Currently, women account for 16% of the STEM workforce, and will play a key role in meeting demand for skill supply as we seek to position Australia as an innovation nation. As well as encouraging female PhD students to apply, APR.Intern is helping stimulate critical national conversation about how the innovation sector can better support gender equity to protect future capability and capacity.

For SMEs looking to advance innovation capability, the program is a gateway to specialist research capability with opportunity to work with both a PhD student and academic supervisor. The best part is the business retains the IP, and with APR.Intern there to look after everything, there is little risk and no administrative burden.

“Low-risk, high-impact, it is the perfect platform for advanced and digital manufacturing leaders to discover the benefits of engaging with skilled researchers,” says Hogan.

Engineering export success

For Dr Luke Djukic, Chief Technical Officer at Omni Tanker, the program was a no-brainer for the composite technology leader. After being matched to then-PhD student Manudha ‘Thinu’ Herath, the company was able to engineer its way into the European market.

“We were matched with Thinu at a critical time in this project,” says Djukic. “To be able to rapidly and seamlessly tap into his specialised engineering skills made a significant difference for Omni Tanker, and is one of the reasons APR.Intern is so successful.”

Now employed full time with the company, Thinu applied his specialist engineering skills to design a lightweight, safe composite tank for the transport of corrosive and high-purity chemicals, compliant with stringent European standards. As well as structural design, he developed and tested the 4,000-litre tank’s fire protection system. This was later tested in Germany and the tanks are now on the market in Europe and the USA.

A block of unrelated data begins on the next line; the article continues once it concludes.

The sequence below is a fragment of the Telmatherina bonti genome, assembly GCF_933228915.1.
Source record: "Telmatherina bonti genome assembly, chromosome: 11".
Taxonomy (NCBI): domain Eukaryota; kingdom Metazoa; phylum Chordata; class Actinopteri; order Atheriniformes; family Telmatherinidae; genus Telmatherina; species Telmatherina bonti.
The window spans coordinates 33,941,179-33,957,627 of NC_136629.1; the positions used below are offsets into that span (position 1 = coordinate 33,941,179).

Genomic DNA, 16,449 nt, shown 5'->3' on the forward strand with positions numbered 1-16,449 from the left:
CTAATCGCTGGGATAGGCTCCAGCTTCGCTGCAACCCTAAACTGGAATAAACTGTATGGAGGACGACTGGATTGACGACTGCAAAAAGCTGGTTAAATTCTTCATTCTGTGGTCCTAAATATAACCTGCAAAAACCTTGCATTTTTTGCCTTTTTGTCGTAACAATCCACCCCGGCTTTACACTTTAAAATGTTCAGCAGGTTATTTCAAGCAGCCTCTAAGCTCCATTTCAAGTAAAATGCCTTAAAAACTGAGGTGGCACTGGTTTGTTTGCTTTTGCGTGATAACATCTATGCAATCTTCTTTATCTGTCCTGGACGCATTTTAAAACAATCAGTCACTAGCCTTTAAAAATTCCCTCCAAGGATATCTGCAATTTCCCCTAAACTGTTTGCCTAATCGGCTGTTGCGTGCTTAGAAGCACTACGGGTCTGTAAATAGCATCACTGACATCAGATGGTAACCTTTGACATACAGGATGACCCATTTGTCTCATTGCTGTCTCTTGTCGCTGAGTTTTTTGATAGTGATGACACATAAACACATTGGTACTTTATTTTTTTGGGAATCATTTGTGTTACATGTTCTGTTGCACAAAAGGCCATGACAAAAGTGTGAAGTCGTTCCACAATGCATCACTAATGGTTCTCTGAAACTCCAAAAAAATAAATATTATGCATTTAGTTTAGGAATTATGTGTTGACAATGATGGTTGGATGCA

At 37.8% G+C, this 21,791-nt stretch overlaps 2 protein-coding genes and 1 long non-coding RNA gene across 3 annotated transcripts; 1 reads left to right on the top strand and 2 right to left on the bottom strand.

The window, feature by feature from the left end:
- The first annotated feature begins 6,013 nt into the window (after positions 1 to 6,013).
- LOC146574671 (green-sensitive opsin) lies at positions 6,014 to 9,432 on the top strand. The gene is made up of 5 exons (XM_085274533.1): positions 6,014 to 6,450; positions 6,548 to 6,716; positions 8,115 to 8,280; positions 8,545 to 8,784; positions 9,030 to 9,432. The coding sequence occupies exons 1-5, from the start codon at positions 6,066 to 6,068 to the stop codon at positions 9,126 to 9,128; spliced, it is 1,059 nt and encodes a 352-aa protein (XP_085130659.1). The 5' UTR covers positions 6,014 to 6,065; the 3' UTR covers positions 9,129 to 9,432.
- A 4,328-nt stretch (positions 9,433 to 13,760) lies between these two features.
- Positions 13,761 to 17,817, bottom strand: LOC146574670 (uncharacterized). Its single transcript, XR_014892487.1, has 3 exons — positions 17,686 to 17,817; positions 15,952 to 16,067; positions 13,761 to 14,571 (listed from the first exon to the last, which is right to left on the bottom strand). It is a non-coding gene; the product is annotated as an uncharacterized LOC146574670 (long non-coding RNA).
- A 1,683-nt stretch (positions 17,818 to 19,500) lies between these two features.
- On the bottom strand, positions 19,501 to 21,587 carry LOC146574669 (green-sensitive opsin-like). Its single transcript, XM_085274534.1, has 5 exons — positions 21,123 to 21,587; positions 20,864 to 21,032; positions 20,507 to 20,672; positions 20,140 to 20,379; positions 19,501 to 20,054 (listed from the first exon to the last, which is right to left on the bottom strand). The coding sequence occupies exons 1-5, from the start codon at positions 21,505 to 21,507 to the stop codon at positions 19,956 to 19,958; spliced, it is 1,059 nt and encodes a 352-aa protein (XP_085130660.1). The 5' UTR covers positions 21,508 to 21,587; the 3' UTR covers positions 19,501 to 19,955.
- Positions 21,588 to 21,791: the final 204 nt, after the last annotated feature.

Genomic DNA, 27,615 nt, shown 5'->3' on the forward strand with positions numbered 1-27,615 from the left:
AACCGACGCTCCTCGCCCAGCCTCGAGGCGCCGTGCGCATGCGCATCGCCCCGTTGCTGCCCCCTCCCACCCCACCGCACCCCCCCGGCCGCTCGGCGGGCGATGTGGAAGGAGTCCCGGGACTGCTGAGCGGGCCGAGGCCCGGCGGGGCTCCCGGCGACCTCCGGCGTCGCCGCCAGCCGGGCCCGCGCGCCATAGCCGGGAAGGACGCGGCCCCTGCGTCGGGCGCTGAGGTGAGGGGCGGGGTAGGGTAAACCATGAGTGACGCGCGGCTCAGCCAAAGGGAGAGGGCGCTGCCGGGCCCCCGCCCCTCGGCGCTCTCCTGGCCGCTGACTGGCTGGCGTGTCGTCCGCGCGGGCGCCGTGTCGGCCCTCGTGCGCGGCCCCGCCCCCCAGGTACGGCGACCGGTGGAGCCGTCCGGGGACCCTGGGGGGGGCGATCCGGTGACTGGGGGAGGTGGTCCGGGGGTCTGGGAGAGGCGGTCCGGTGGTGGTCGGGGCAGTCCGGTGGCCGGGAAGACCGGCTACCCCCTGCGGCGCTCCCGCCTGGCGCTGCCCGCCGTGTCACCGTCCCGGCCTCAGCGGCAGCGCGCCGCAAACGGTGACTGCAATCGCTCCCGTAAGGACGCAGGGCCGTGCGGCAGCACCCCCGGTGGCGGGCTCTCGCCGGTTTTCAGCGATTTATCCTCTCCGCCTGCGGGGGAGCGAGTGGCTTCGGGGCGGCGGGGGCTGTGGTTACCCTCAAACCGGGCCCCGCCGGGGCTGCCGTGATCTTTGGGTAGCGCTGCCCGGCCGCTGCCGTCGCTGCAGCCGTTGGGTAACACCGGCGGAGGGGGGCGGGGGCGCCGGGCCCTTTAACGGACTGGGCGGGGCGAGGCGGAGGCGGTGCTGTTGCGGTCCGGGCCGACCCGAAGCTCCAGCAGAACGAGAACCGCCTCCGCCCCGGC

“Thinu was able to offer a higher level of finite element analysis capability compared to that which already existed in the company,” adds Djukic. “This improved design process efficiency and reduced development time.”

In a world transfixed by the possibilities of technology, automation and big data, industry demand for research only continues to climb. Strengthened industry-research pathways are critical if companies like Omni Tanker are to flourish in the global market.

With increasing numbers of PhD students looking to open up their world with industry research, opening the gateway for collaboration is more important than ever. As Omni Tanker and Herath discovered, the chance to apply specialist skills to real-world challenges is transformative for all involved.

Unmatched access

At the core of APR.Intern’s success in bridging industry and research is the program’s unmatched access to industry and academia with networks across all-disciplines and sectors. The program works with all Australian universities, and with industry partners across defence, telecommunications, environmental conservation and agriculture, banking and finance, medical research and government.

As well as the IMCRC, the program has deepened its presence within the defence and health innovation sectors with partnerships to place interns through the Defence Science and Technology Group, Defence Innovation Network, Defence Science Institute and the Victorian Comprehensive Cancer Centre. Agreements that cement APR.Intern as the leading force delivering PhDs to the commercial innovation frontline.

With PhDs supported through their placements by an academic mentor, APR.Intern is also opening doors for established academic researchers looking to engage with industry innovation. A conversation long overdue with Australia trailing OECD counterparts in research-industry collaboration.

For manufacturing SMEs and big business, opening up the world of academic research means greater capacity to lead the advancement of new technologies, working smarter and importantly the ability to compete globally. It is a slip lane onto the innovation superhighway that they can’t afford to miss.

With over 52% of PhDs set to enter industry opportunities, there is a ready supply of specialist expertise to drive innovation into the future. Programs such as APR.Intern make it easier to find the right fit for your innovation challenge.

These internships are supported by the Australian Government Department of Education and Training, through the ‘Supporting more women in STEM careers: Australian Mathematical Sciences Institute (AMSI) – National Research Internship Program’. To discover how you can open up your world and accelerate innovation in your business with APR.Intern, visit: